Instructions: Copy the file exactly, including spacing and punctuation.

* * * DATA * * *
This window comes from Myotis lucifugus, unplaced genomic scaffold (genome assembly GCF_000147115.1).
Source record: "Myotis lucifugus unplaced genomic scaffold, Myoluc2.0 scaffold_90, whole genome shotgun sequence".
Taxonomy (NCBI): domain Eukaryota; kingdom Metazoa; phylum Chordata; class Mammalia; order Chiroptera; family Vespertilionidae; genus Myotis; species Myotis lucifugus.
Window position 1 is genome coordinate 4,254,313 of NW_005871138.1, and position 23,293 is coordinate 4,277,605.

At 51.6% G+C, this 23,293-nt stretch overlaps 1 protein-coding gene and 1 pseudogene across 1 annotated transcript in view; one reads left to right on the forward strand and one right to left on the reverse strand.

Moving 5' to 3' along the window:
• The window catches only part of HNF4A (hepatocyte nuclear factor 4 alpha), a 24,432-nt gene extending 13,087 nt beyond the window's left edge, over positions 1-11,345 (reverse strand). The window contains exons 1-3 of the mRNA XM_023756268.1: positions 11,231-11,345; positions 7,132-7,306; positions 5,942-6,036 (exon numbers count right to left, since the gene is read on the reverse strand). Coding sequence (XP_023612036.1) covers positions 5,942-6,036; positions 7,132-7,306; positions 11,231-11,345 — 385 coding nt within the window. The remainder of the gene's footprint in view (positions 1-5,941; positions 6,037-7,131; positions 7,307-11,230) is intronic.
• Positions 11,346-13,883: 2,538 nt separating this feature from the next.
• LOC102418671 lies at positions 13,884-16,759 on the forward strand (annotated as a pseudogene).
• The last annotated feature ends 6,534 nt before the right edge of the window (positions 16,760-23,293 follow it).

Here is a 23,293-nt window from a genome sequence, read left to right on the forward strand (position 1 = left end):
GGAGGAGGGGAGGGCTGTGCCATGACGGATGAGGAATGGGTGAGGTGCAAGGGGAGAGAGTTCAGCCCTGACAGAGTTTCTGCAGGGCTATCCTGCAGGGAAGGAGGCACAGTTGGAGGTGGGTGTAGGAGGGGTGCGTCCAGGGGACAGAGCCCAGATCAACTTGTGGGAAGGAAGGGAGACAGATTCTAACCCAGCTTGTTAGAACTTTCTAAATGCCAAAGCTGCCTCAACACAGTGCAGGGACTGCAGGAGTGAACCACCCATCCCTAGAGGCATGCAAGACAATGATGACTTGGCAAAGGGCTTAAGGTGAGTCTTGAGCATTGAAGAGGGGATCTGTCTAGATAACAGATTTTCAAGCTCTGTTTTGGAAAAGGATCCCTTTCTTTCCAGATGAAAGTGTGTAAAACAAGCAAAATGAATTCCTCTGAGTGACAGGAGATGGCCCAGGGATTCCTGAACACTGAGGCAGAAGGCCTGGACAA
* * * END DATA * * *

This window comes from Myotis lucifugus, unplaced genomic scaffold (genome assembly GCF_000147115.1).
Source record: "Myotis lucifugus unplaced genomic scaffold, Myoluc2.0 scaffold_90, whole genome shotgun sequence".
Taxonomy (NCBI): domain Eukaryota; kingdom Metazoa; phylum Chordata; class Mammalia; order Chiroptera; family Vespertilionidae; genus Myotis; species Myotis lucifugus.
Window position 1 is genome coordinate 4,254,313 of NW_005871138.1, and position 23,293 is coordinate 4,277,605.

At 51.6% G+C, this 23,293-nt stretch overlaps 1 protein-coding gene and 1 pseudogene across 1 annotated transcript in view; one reads left to right on the forward strand and one right to left on the reverse strand.

Moving 5' to 3' along the window:
• The window catches only part of HNF4A (hepatocyte nuclear factor 4 alpha), a 24,432-nt gene extending 13,087 nt beyond the window's left edge, over positions 1-11,345 (reverse strand). The window contains exons 1-3 of the mRNA XM_023756268.1: positions 11,231-11,345; positions 7,132-7,306; positions 5,942-6,036 (exon numbers count right to left, since the gene is read on the reverse strand). Coding sequence (XP_023612036.1) covers positions 5,942-6,036; positions 7,132-7,306; positions 11,231-11,345 — 385 coding nt within the window. The remainder of the gene's footprint in view (positions 1-5,941; positions 6,037-7,131; positions 7,307-11,230) is intronic.
• Positions 11,346-13,883: 2,538 nt separating this feature from the next.
• LOC102418671 lies at positions 13,884-16,759 on the forward strand (annotated as a pseudogene).
• The last annotated feature ends 6,534 nt before the right edge of the window (positions 16,760-23,293 follow it).

Here is a 23,293-nt window from a genome sequence, read left to right on the forward strand (position 1 = left end):
GGAGGAGGGGAGGGCTGTGCCATGACGGATGAGGAATGGGTGAGGTGCAAGGGGAGAGAGTTCAGCCCTGACAGAGTTTCTGCAGGGCTATCCTGCAGGGAAGGAGGCACAGTTGGAGGTGGGTGTAGGAGGGGTGCGTCCAGGGGACAGAGCCCAGATCAACTTGTGGGAAGGAAGGGAGACAGATTCTAACCCAGCTTGTTAGAACTTTCTAAATGCCAAAGCTGCCTCAACACAGTGCAGGGACTGCAGGAGTGAACCACCCATCCCTAGAGGCATGCAAGACAATGATGACTTGGCAAAGGGCTTAAGGTGAGTCTTGAGCATTGAAGAGGGGATCTGTCTAGATAACAGATTTTCAAGCTCTGTTTTGGAAAAGGATCCCTTTCTTTCCAGATGAAAGTGTGTAAAACAAGCAAAATGAATTCCTCTGAGTGACAGGAGATGGCCCAGGGATTCCTGAACACTGAGGCAGAAGGCCTGGACAA